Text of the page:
This single-term provision is a safeguard for preventing any individual from holding the reins of government power for a protracted period of time. In the event of presidential disability or death, the Prime Minister or members of the State Council will temporarily serve as the President as determined by law.

Under the current political system, the President plays five major roles. First, the President is the head of state, symbolizing and representing the entire nation both in the governmental system and in foreign relations.

He receives foreign diplomats, awards decorations and other honors, and grants pardons. He has the duty to safeguard the independence, territorial integrity, and continuity of the state and to uphold the Constitution, in addition to the unique task of pursuing the peaceful reunification of Korea.

Second, the President is the chief administrator and thus enforces the laws passed by the legislature while issuing orders and decrees for the enforcement of laws. The President has full power to direct the State Council and a varying number of advisory organs and executive agencies. He is authorized to appoint public officials, including the Prime Minister and heads of executive agencies.

Third, the President is the commander-in-chief of the armed forces. He has extensive authority over military policy, including the power to declare war.

Fourth, the President is the chief diplomat and foreign policy maker. He accredits or dispatches diplomatic envoys, and signs treaties with foreign nations.

Finally, the President is the chief policy maker and key lawmaker. He may propose legislative bills to the National Assembly or express his views to the legislature in person or in writing. The President cannot dissolve the National Assembly, but the Assembly can hold the President ultimately accountable to the Constitution by means of an impeachment process.

Cabinet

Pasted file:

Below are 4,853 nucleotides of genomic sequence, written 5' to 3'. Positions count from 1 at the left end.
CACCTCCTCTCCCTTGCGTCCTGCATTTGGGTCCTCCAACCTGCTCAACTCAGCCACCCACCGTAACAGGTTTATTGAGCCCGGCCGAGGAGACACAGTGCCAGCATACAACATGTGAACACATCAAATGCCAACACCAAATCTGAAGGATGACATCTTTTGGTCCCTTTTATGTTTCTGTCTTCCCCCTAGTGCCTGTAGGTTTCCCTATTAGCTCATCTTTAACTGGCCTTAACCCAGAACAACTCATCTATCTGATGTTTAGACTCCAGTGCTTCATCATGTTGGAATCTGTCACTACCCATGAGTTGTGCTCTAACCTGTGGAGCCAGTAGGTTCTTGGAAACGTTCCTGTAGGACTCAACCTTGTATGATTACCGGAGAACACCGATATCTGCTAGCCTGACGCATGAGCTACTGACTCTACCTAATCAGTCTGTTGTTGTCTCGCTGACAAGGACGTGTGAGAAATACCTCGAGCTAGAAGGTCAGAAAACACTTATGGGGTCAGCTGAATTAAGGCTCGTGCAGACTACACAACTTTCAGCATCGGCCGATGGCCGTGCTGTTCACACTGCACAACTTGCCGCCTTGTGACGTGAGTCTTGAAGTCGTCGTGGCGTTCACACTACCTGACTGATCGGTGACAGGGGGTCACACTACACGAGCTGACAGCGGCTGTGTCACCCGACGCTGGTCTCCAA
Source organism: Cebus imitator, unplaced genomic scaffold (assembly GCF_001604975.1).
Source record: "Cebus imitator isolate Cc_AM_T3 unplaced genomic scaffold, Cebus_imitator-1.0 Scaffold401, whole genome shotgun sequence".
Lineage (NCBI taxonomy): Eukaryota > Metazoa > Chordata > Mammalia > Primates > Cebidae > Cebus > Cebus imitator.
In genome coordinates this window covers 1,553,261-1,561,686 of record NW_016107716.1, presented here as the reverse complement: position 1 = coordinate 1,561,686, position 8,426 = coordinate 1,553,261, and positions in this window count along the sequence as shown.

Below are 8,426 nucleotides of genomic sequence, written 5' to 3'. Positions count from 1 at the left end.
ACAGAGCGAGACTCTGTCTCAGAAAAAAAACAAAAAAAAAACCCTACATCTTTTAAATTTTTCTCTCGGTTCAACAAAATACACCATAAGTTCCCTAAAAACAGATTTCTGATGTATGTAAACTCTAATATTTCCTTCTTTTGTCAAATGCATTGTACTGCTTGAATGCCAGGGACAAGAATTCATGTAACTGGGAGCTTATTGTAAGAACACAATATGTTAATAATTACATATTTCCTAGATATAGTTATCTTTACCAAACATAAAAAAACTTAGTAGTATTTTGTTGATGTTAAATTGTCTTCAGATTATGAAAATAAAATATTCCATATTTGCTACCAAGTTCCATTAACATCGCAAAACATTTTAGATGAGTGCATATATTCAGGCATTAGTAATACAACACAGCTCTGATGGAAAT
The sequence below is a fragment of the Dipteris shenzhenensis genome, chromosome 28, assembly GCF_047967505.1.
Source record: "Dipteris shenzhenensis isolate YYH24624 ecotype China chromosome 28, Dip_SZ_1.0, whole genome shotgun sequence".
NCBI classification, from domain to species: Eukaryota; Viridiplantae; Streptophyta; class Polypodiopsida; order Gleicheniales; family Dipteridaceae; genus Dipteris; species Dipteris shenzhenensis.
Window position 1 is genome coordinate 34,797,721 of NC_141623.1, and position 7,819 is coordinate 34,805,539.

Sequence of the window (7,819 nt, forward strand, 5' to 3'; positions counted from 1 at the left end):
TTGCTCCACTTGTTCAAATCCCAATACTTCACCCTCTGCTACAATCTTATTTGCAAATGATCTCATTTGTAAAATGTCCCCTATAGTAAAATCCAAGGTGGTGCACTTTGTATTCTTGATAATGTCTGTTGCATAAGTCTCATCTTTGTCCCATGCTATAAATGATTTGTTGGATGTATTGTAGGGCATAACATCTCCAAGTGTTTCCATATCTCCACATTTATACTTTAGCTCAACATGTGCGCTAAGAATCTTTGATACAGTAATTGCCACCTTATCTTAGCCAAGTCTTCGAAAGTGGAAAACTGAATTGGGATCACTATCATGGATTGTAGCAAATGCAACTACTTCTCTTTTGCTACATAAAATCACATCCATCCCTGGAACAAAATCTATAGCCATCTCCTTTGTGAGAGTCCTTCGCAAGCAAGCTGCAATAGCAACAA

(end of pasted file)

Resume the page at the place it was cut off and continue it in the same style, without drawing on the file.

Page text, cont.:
OPC & PMS(Prime minister's office) OPC & PMS
(Prime minister's office)

Under Korea's presidential system, the President performs his executive functions through the Cabinet made up of 15 to 30 members and presided over by the President, who is solely responsible for deciding all important government policies.

The Prime Minister is appointed by the President and approved by the National Assembly. As the principal executive assistant to the President, the Prime Minister supervises the administrative ministries under the direction of the President. The Prime Minister also has the power to deliberate major national policies and to attend the meetings of the National Assembly.

Members of the Cabinet are appointed by the President upon recommendation by the Prime Minister. They have the right to lead and supervise their administrative ministries, deliberate major state affairs, act on behalf of the President and appear at the National Assembly and express their opinions. Members of the Cabinet are collectively and individually responsible to the President only.

In addition to the Cabinet, the President has several agencies under his direct control to formulate and carry out national policies: the Board of Audit and Inspection of Korea, the National Intelligence Service, and the Broadcasting and Communications Commission. The heads of these organizations are appointed by the President, but the presidential appointment of the Chairman of the Board of Audit and Inspection is subject to the approval of the National Assembly.

The Board of Audit and Inspection has the authority to audit the financial accounts of central and local government agencies, government corporations and related organizations. The board is also vested with the power to inspect abuses of public authority or misconduct by public officials in their official duties. The results of audits are reported to the President and the National Assembly, although the board is responsible only to the chief executive.

The National Intelligence Service is authorized to collect strategic intelligence of internal as well as external origin and information on subversive and international criminal activities.

It also plans and coordinates the intelligence and security activities of the government.

The Korea Communications Commission comprises five standing members who run the committee on consensus-basis. It's a Korean, central administrative organization that carries out works necessary to maintain the independence of broadcasting, regulate broadcasting and communications and to protect the users.